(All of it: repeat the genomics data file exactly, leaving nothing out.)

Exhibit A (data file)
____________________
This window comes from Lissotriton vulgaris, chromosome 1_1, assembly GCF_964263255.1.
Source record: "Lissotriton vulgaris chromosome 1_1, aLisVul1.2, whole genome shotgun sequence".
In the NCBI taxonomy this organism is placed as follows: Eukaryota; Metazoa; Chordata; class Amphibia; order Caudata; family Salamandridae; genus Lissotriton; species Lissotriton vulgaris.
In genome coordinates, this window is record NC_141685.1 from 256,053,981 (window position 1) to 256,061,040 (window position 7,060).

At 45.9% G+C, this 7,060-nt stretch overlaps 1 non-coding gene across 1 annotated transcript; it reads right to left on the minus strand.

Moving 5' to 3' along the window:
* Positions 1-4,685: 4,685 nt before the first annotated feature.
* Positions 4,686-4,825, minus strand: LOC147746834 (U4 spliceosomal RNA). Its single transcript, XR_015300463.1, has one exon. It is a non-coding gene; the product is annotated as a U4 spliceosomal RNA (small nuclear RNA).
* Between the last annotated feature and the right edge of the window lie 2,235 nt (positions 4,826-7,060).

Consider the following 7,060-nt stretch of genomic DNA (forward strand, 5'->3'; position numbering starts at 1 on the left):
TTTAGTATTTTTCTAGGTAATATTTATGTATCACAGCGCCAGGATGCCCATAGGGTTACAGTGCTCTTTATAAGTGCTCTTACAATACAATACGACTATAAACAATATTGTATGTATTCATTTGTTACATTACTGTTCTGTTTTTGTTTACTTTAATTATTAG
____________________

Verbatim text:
This window comes from Lissotriton vulgaris, chromosome 1_1, assembly GCF_964263255.1.
Source record: "Lissotriton vulgaris chromosome 1_1, aLisVul1.2, whole genome shotgun sequence".
In the NCBI taxonomy this organism is placed as follows: Eukaryota; Metazoa; Chordata; class Amphibia; order Caudata; family Salamandridae; genus Lissotriton; species Lissotriton vulgaris.
In genome coordinates, this window is record NC_141685.1 from 256,053,981 (window position 1) to 256,061,040 (window position 7,060).

At 45.9% G+C, this 7,060-nt stretch overlaps 1 non-coding gene across 1 annotated transcript; it reads right to left on the minus strand.

Moving 5' to 3' along the window:
* Positions 1-4,685: 4,685 nt before the first annotated feature.
* Positions 4,686-4,825, minus strand: LOC147746834 (U4 spliceosomal RNA). Its single transcript, XR_015300463.1, has one exon. It is a non-coding gene; the product is annotated as a U4 spliceosomal RNA (small nuclear RNA).
* Between the last annotated feature and the right edge of the window lie 2,235 nt (positions 4,826-7,060).

Consider the following 7,060-nt stretch of genomic DNA (forward strand, 5'->3'; position numbering starts at 1 on the left):
TTTAGTATTTTTCTAGGTAATATTTATGTATCACAGCGCCAGGATGCCCATAGGGTTACAGTGCTCTTTATAAGTGCTCTTACAATACAATACGACTATAAACAATATTGTATGTATTCATTTGTTACATTACTGTTCTGTTTTTGTTTACTTTAATTATTAG